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dc.contributor.authorChikkaraddy, Rohiten
dc.contributor.authorZheng, Xen
dc.contributor.authorBenz, Fen
dc.contributor.authorBrooks, LJen
dc.contributor.authorde Nijs, Barten
dc.contributor.authorCarnegie, Cloudyen
dc.contributor.authorKleemann, MEen
dc.contributor.authorMertens, Jen
dc.contributor.authorBowman, RWen
dc.contributor.authorVandenbosch, GAEen
dc.contributor.authorMoshchalkov, VVen
dc.contributor.authorBaumberg, Jeremyen
dc.date.accessioned2017-05-11T12:12:35Z
dc.date.available2017-05-11T12:12:35Z
dc.date.issued2017-03-15en
dc.identifier.issn2330-4022
dc.identifier.urihttps://www.repository.cam.ac.uk/handle/1810/264185
dc.description.abstractPlasmonic nanocavities with sub-5-nm gaps between nanoparticles support multiple resonances possessing ultra-high-field confinement and enhancements. Here we systematically compare the two fundamentally different resonant gap modes: transverse waveguide (s) and antenna modes (l), which, despite both tightly confining light within the gap, have completely different near-field and far-field radiation patterns. By varying the gap size, both experimentally and theoretically, we show how changing the nanoparticle shape from sphere to cube alters coupling of s and l modes, resulting in strongly hybridized (j) modes. Through rigorous group representation analysis we identify their composition and coupling. This systematic analysis of the Purcell factors shows that modes with optical field perpendicular to the gap are best to probe the optical properties of cavity-bound emitters, such as single molecules.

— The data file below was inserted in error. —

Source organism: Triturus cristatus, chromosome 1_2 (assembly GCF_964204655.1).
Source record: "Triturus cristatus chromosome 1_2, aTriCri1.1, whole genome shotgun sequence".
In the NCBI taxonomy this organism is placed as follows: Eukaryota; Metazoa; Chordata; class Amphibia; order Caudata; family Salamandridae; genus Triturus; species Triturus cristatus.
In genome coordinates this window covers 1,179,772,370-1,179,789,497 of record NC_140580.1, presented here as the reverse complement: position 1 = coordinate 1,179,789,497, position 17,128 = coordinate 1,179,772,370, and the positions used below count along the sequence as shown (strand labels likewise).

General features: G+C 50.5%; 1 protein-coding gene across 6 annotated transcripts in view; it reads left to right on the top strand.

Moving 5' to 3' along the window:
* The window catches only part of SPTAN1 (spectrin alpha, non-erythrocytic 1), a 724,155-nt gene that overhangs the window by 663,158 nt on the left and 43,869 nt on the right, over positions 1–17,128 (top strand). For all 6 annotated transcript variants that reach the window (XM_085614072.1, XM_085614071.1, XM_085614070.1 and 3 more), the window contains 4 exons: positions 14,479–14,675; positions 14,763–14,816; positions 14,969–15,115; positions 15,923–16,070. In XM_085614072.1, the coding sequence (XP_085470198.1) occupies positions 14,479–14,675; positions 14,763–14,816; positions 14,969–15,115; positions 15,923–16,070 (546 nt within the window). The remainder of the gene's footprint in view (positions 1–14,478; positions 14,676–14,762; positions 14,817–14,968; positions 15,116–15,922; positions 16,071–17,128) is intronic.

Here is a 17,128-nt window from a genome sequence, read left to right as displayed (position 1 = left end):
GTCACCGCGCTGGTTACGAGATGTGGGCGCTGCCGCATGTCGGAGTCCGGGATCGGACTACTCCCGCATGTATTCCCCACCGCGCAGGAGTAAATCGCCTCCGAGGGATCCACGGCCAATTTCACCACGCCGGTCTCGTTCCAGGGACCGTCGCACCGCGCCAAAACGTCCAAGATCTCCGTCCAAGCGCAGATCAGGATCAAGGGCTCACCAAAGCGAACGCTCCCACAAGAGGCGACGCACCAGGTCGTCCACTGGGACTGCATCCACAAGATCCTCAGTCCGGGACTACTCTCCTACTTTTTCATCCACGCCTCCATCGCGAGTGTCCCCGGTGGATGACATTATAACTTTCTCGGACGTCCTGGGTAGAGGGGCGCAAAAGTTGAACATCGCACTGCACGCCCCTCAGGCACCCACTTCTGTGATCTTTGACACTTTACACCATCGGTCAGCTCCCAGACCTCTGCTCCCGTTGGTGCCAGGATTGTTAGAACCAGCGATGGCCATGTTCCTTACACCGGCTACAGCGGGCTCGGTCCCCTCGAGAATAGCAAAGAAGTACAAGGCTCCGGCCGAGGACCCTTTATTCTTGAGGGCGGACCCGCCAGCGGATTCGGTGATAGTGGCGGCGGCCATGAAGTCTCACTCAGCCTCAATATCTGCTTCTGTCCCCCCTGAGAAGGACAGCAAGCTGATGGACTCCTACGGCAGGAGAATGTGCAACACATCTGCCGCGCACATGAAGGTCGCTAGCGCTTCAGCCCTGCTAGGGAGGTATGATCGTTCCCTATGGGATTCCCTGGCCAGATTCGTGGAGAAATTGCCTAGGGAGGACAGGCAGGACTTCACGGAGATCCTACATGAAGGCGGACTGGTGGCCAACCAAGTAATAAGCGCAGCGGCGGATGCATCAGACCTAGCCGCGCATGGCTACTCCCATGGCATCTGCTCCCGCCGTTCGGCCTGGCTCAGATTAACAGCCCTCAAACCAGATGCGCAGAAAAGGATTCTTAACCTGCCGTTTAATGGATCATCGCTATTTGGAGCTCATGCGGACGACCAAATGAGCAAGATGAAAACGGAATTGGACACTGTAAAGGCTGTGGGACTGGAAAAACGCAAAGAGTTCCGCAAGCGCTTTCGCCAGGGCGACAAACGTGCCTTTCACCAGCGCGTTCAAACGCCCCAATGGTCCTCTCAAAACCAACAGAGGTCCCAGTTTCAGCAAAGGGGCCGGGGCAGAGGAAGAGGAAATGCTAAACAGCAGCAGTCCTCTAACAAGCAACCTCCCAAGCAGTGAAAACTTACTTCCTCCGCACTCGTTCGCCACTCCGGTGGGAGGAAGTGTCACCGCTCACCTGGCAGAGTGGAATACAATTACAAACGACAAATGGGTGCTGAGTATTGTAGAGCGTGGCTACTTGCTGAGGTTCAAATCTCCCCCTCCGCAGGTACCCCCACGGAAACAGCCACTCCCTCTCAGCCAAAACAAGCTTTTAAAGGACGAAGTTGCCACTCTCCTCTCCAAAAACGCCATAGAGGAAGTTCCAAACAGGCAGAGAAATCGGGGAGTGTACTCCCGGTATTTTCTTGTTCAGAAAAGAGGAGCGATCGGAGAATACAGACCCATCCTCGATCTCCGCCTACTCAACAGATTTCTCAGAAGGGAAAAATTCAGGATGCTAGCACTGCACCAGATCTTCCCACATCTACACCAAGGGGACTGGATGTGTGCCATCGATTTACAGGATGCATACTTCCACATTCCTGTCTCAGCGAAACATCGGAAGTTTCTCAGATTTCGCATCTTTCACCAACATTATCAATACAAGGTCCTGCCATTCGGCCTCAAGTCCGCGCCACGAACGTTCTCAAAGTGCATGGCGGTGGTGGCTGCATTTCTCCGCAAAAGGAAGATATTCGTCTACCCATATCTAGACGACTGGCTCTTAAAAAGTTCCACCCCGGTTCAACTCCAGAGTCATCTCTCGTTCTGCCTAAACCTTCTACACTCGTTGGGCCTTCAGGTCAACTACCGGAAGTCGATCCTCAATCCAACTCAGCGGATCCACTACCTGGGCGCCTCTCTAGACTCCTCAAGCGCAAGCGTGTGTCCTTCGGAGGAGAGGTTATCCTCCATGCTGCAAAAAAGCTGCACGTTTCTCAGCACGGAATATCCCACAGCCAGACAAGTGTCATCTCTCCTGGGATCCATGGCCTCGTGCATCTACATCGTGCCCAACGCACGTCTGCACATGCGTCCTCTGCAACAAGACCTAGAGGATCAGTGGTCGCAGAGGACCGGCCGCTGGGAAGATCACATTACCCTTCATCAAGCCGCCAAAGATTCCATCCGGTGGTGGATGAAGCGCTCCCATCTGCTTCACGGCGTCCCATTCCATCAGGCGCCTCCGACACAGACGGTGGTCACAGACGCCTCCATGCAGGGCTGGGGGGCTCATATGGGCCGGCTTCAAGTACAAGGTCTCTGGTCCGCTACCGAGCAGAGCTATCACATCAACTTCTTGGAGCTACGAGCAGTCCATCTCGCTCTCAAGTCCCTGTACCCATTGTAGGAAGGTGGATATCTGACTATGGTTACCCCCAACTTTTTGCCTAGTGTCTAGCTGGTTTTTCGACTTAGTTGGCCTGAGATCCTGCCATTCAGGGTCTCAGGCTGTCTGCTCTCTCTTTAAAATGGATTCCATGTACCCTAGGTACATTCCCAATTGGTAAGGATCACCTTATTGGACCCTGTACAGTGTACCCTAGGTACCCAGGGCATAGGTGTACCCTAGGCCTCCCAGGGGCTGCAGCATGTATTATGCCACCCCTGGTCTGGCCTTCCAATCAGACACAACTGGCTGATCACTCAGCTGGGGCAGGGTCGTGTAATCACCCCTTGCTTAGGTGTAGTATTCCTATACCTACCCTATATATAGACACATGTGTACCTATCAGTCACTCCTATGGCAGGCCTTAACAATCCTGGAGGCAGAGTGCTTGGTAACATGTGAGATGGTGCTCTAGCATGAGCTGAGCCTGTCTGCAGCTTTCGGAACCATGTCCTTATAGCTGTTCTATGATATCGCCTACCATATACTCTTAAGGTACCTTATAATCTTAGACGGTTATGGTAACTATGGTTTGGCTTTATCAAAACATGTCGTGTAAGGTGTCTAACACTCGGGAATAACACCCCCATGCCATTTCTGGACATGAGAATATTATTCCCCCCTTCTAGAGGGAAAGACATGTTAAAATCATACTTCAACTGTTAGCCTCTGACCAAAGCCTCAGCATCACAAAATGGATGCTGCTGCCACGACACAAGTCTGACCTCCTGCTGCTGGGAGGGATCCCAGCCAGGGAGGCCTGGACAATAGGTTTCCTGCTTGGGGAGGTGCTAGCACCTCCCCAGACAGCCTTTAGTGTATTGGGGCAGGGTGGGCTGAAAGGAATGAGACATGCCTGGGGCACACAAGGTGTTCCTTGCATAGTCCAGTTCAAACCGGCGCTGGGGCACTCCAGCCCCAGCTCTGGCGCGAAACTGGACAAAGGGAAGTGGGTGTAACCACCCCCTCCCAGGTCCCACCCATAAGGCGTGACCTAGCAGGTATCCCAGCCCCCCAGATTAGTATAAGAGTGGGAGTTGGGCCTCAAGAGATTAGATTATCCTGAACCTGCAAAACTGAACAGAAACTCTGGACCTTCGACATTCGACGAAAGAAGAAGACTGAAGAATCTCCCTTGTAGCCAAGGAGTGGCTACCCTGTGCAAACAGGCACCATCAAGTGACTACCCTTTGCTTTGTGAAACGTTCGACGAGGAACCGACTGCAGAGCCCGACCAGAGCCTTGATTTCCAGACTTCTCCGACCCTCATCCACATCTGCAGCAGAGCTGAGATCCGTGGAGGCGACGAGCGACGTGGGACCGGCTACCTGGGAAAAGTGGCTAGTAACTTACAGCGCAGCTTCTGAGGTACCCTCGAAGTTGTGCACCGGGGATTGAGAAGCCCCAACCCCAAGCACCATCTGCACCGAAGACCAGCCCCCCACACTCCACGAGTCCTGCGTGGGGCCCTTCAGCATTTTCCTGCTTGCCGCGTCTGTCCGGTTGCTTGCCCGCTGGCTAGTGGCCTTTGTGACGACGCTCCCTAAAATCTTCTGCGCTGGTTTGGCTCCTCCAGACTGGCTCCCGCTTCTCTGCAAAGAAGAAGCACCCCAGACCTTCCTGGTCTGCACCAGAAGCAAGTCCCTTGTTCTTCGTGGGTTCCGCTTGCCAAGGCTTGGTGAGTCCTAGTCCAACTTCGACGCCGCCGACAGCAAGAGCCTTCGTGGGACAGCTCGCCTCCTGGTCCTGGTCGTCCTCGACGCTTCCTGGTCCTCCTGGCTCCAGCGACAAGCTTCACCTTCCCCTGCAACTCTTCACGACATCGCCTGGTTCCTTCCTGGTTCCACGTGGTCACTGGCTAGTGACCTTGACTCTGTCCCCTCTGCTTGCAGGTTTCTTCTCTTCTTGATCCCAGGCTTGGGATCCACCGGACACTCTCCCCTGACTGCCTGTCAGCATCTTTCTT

dc.description.sponsorshipWe acknowledge financial support from EPSRC Grants EP/G060649/1, EP/K028510/1, and EP/L027151/1 and ERC Grant LINASS 320503. R.C. acknowledges support from the Dr. Manmohan Singh scholarship from St. John’s College. F.B. acknowledges support from the Winton Programme for the Physics of Sustainability. G.A.E.V., V.V.M., and X.Z. acknowledge the C2 project (C24/15/015) and the PDMK/14/126 project of KU Leuven, the FWO Long-Term Stay Abroad Project Grant V405115N, and the Methusalem Project funded by the Flemish government.
dc.language.isoenen
dc.publisherAmerican Chemical Society
dc.subjectmetasurfacesen
dc.subjectnanocavitiesen
dc.subjectpatch antennasen
dc.subjectplasmonicsen
dc.subjectPurcell factoren
dc.subjectSERSen
dc.subjectstrong couplingen
dc.titleHow Ultranarrow Gap Symmetries Control Plasmonic Nanocavity Modes: From Cubes to Spheres in the Nanoparticle-on-Mirroren
dc.typeArticle
prism.endingPage475
prism.issueIdentifier3en
prism.publicationDate2017en
prism.publicationNameACS Photonicsen
prism.startingPage469
prism.volume4en
dc.identifier.doi10.17863/CAM.9544
dcterms.dateAccepted2017-02-13en
rioxxterms.versionofrecord10.1021/acsphotonics.6b00908en
rioxxterms.versionAMen
rioxxterms.licenseref.urihttp://www.rioxx.net/licenses/all-rights-reserveden
rioxxterms.licenseref.startdate2017-03-15en
dc.contributor.orcidChikkaraddy, Rohit [0000-0002-3840-4188]
dc.contributor.orcidBaumberg, Jeremy [0000-0002-9606-9488]
dc.identifier.eissn2330-4022
rioxxterms.typeJournal Article/Reviewen
pubs.funder-project-idEPSRC (EP/L027151/1)
pubs.funder-project-idEPSRC (EP/G060649/1)
pubs.funder-project-idEuropean Research Council (320503)
pubs.funder-project-idEPSRC (EP/K028510/1)
cam.issuedOnline2017-02-13en
datacite.issupplementedby.doi10.17863/CAM.7777en
rioxxterms.freetoread.startdate2018-02-13


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